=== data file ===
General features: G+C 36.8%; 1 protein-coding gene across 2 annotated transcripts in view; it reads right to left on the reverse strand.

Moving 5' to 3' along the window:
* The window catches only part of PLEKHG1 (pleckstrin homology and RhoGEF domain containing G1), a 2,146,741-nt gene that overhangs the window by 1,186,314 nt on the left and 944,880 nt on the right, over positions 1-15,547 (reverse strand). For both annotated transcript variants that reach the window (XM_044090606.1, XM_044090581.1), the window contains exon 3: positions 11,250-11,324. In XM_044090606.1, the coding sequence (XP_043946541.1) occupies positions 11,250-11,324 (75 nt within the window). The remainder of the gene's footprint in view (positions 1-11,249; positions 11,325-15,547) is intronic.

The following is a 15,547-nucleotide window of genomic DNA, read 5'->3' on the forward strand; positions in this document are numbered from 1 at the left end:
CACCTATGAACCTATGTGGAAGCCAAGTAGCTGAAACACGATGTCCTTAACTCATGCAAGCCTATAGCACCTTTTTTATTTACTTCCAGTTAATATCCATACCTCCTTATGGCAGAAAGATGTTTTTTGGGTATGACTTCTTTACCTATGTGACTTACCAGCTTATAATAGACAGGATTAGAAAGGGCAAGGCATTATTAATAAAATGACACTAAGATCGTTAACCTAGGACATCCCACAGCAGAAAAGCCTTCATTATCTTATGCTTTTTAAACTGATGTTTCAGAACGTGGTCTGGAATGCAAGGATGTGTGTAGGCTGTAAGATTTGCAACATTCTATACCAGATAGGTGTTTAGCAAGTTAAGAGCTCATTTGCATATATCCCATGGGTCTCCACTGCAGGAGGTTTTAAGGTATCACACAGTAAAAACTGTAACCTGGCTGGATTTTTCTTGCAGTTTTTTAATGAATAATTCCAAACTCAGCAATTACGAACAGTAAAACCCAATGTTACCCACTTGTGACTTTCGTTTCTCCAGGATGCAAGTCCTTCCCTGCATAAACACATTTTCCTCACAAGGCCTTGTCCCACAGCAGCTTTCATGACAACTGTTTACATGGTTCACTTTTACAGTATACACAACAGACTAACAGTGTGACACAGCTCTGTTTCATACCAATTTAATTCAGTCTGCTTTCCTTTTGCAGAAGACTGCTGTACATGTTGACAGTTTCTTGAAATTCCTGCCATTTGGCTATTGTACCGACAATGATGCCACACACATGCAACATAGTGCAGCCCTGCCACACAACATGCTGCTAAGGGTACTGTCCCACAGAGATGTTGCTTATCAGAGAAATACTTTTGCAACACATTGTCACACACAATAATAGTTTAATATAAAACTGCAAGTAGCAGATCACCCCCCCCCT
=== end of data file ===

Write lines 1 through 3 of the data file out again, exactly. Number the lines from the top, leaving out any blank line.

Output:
General features: G+C 36.8%; 1 protein-coding gene across 2 annotated transcripts in view; it reads right to left on the reverse strand.

Moving 5' to 3' along the window:
* The window catches only part of PLEKHG1 (pleckstrin homology and RhoGEF domain containing G1), a 2,146,741-nt gene that overhangs the window by 1,186,314 nt on the left and 944,880 nt on the right, over positions 1-15,547 (reverse strand). For both annotated transcript variants that reach the window (XM_044090606.1, XM_044090581.1), the window contains exon 3: positions 11,250-11,324. In XM_044090606.1, the coding sequence (XP_043946541.1) occupies positions 11,250-11,324 (75 nt within the window). The remainder of the gene's footprint in view (positions 1-11,249; positions 11,325-15,547) is intronic.